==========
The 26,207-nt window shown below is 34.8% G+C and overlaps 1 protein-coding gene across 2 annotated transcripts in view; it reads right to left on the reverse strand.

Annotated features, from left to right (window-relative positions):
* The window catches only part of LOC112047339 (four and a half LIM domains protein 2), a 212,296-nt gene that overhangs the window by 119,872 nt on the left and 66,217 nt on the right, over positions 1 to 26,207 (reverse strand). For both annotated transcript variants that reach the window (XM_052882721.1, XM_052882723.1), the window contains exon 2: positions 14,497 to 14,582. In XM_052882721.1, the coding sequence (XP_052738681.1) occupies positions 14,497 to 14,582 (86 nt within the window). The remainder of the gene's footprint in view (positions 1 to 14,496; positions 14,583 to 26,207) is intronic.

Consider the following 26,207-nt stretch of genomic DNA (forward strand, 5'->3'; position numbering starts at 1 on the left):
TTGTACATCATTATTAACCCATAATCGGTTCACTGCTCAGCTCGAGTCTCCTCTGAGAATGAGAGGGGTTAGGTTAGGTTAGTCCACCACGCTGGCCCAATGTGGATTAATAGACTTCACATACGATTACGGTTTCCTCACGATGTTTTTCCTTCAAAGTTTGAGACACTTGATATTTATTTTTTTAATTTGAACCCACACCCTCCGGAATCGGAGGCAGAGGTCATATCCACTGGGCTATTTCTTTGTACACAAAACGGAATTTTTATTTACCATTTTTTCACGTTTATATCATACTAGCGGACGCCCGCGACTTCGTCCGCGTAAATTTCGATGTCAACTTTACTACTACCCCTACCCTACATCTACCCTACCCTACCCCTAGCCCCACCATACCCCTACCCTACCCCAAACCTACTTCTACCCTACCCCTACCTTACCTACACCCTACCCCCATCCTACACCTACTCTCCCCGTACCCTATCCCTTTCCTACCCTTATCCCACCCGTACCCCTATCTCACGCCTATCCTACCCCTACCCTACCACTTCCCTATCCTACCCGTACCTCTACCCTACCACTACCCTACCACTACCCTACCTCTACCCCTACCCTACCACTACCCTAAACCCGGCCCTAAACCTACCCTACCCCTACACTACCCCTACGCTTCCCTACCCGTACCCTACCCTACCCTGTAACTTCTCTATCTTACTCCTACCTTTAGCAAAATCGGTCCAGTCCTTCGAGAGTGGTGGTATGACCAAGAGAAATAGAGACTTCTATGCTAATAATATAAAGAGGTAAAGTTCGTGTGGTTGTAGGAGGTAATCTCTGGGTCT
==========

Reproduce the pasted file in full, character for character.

The 26,207-nt window shown below is 34.8% G+C and overlaps 1 protein-coding gene across 2 annotated transcripts in view; it reads right to left on the reverse strand.

Annotated features, from left to right (window-relative positions):
* The window catches only part of LOC112047339 (four and a half LIM domains protein 2), a 212,296-nt gene that overhangs the window by 119,872 nt on the left and 66,217 nt on the right, over positions 1 to 26,207 (reverse strand). For both annotated transcript variants that reach the window (XM_052882721.1, XM_052882723.1), the window contains exon 2: positions 14,497 to 14,582. In XM_052882721.1, the coding sequence (XP_052738681.1) occupies positions 14,497 to 14,582 (86 nt within the window). The remainder of the gene's footprint in view (positions 1 to 14,496; positions 14,583 to 26,207) is intronic.

Consider the following 26,207-nt stretch of genomic DNA (forward strand, 5'->3'; position numbering starts at 1 on the left):
TTGTACATCATTATTAACCCATAATCGGTTCACTGCTCAGCTCGAGTCTCCTCTGAGAATGAGAGGGGTTAGGTTAGGTTAGTCCACCACGCTGGCCCAATGTGGATTAATAGACTTCACATACGATTACGGTTTCCTCACGATGTTTTTCCTTCAAAGTTTGAGACACTTGATATTTATTTTTTTAATTTGAACCCACACCCTCCGGAATCGGAGGCAGAGGTCATATCCACTGGGCTATTTCTTTGTACACAAAACGGAATTTTTATTTACCATTTTTTCACGTTTATATCATACTAGCGGACGCCCGCGACTTCGTCCGCGTAAATTTCGATGTCAACTTTACTACTACCCCTACCCTACATCTACCCTACCCTACCCCTAGCCCCACCATACCCCTACCCTACCCCAAACCTACTTCTACCCTACCCCTACCTTACCTACACCCTACCCCCATCCTACACCTACTCTCCCCGTACCCTATCCCTTTCCTACCCTTATCCCACCCGTACCCCTATCTCACGCCTATCCTACCCCTACCCTACCACTTCCCTATCCTACCCGTACCTCTACCCTACCACTACCCTACCACTACCCTACCTCTACCCCTACCCTACCACTACCCTAAACCCGGCCCTAAACCTACCCTACCCCTACACTACCCCTACGCTTCCCTACCCGTACCCTACCCTACCCTGTAACTTCTCTATCTTACTCCTACCTTTAGCAAAATCGGTCCAGTCCTTCGAGAGTGGTGGTATGACCAAGAGAAATAGAGACTTCTATGCTAATAATATAAAGAGGTAAAGTTCGTGTGGTTGTAGGAGGTAATCTCTGGGTCT